Tuesday, 28 July 2020

Book review: Palace Walk, Naguib Mahfouz (1990)

I bought this book in or soon after April 2007 at the Co-op Bookshop, where it had been put on sale at a reduced price; it had been, in retail parlance, “remaindered” and I picked it up on one of my lunchtime sorties – I worked nearby, on-campus – for $9.95.

This novel of manners was originally published in Arabic in 1956 and, having been translated by the American University in Cairo, holds up for the scrutiny of readers of English – the language of Egypt’s occupiers at the time it opens; this part set in WWI – a clever portrait of the family of the prosperous, chauvinistic, and distinctly middle-class Shia shopkeeper al-Sayyid Ahmad Abd al-Jawad. Mahfouz, who won a Nobel Prize in 1988, is skilful at entertaining, taking us inside al-Sayyid Ahmad’s house with its many rooms and its occupants – his wife, Amina (who is rarely named in this way, and is more often referred to as “the mother” or “the woman”), five children ranging in age from young adults to a nine-year-old primary school student, and the housekeeper Umm Hanifa – and then to the shop of the paterfamilias, who is richly realised and complex, making his deliberations – and his actions – harder to understand.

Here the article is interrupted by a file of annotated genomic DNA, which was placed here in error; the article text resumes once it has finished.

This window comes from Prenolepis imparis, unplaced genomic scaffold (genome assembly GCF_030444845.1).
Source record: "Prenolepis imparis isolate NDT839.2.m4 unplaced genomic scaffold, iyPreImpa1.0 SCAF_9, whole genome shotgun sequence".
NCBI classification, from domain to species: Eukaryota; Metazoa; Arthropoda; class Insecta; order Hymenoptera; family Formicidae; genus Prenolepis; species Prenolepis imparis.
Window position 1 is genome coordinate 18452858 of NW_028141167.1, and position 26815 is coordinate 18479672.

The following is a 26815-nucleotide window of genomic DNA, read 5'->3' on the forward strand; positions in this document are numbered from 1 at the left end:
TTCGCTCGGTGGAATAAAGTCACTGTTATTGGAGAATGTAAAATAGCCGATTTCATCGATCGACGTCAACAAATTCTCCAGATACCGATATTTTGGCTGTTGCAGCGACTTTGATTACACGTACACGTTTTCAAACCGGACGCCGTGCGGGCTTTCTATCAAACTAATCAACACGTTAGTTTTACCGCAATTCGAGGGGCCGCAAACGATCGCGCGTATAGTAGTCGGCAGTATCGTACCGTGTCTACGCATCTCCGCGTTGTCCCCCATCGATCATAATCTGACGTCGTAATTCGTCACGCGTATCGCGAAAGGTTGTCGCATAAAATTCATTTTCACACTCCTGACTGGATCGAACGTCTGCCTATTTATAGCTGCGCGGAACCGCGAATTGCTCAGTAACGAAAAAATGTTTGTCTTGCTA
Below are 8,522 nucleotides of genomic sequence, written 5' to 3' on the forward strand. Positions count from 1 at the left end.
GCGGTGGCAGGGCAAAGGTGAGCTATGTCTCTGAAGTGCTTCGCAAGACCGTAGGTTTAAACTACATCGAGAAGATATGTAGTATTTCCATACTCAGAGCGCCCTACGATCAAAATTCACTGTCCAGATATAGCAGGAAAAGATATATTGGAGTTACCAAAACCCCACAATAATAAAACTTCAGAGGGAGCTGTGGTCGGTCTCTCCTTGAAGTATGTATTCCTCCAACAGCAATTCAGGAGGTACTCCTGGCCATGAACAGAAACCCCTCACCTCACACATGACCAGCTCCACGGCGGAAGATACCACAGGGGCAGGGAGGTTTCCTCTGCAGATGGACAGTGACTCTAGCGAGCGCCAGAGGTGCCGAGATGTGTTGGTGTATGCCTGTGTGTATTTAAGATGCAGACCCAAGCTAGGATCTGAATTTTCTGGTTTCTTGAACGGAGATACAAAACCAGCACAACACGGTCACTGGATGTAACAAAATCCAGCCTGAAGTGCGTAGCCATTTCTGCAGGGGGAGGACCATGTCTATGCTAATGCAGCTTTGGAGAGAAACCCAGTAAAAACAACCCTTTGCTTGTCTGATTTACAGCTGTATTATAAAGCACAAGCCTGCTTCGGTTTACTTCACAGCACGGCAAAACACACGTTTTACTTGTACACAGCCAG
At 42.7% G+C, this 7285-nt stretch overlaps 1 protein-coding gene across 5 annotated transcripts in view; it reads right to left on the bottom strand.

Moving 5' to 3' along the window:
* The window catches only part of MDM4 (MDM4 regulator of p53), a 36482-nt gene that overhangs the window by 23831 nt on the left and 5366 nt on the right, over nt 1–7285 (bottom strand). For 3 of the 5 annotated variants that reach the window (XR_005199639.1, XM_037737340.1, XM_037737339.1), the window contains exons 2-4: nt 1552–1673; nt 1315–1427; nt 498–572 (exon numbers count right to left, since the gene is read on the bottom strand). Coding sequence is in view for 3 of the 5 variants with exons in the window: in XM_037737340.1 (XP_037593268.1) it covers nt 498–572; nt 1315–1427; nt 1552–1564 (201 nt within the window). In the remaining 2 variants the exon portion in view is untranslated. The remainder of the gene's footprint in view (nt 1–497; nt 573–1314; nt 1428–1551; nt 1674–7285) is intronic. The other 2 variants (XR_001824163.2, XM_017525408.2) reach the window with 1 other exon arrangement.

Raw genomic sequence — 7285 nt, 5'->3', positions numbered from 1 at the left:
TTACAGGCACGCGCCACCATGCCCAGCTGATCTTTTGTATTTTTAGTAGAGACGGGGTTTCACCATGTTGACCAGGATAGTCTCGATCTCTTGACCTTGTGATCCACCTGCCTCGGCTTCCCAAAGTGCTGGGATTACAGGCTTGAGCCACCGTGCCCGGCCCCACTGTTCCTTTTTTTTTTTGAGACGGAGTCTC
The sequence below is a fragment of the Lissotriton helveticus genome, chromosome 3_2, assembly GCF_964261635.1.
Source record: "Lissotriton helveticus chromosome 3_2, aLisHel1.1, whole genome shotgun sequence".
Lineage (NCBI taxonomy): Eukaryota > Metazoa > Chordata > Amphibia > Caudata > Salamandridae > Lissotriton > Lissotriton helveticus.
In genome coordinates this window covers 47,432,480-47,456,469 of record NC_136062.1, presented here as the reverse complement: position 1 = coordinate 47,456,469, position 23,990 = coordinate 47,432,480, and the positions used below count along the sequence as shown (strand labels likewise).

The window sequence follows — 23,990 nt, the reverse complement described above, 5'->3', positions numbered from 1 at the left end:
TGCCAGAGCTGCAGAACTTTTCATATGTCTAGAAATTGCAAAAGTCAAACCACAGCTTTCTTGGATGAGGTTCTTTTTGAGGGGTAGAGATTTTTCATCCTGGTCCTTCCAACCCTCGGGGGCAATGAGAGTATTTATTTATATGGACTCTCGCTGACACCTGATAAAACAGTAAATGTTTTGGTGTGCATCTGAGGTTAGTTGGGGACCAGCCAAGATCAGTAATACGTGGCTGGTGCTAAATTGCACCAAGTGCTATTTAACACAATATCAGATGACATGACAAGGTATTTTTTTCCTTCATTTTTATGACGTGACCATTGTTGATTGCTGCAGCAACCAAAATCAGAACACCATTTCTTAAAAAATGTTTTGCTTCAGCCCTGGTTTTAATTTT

Regrettably and unnecessarily – in each of its short, punchy chapters the novel harnesses an explosive power – its editors, eager to inject a sense of drama equal to the author’s talent, disclose a major plot point on the back cover of the volume. It’s hard to see why this would have been done unless they were worried that an unusual – and foreign – name would put prospective buyers off completing their purchase. One variable – the ability of men in Egypt at the time to stop women in their household from going outside – constituting the basis on which the novel is constructed.

It’s a brilliant exposé and, as was the practice of great 19th century European novelists (and is still the practice of talented novelists today), Mahfouz uses secondary elements – a street, for example, or the inside of a building – to talk about the world he wants to evoke in the reader’s mind. Along with strong characters he uses language that is redolent with meaning to depict an approximation of “reality” within the world of the novel.

Even though its style is determinedly realistic, this abundance results in pleasure for the reader. Dialogue serves the same end, for example conversations between the two sisters, Aisha (16) and Khadija (who is a little older), or the rich interior world of little Kamal whose thoughts about jinn, as he walks home from school, are shown to the reader in reports interwoven, for example, with a depiction of the appearance of an ad outside a tobacconist’s shop or with a quote from the Koran.

Within a few chapters, Mahfouz – who is still, now, virtually unknown in the West – conjures up the world that drew his interest, and peoples it with credible characters. His vision is adequate to conveying meaning in terms of a man out on the town with his mistress or else that of a young boy sitting at home with his mother and older sisters enjoying a conversation about things familiar to him.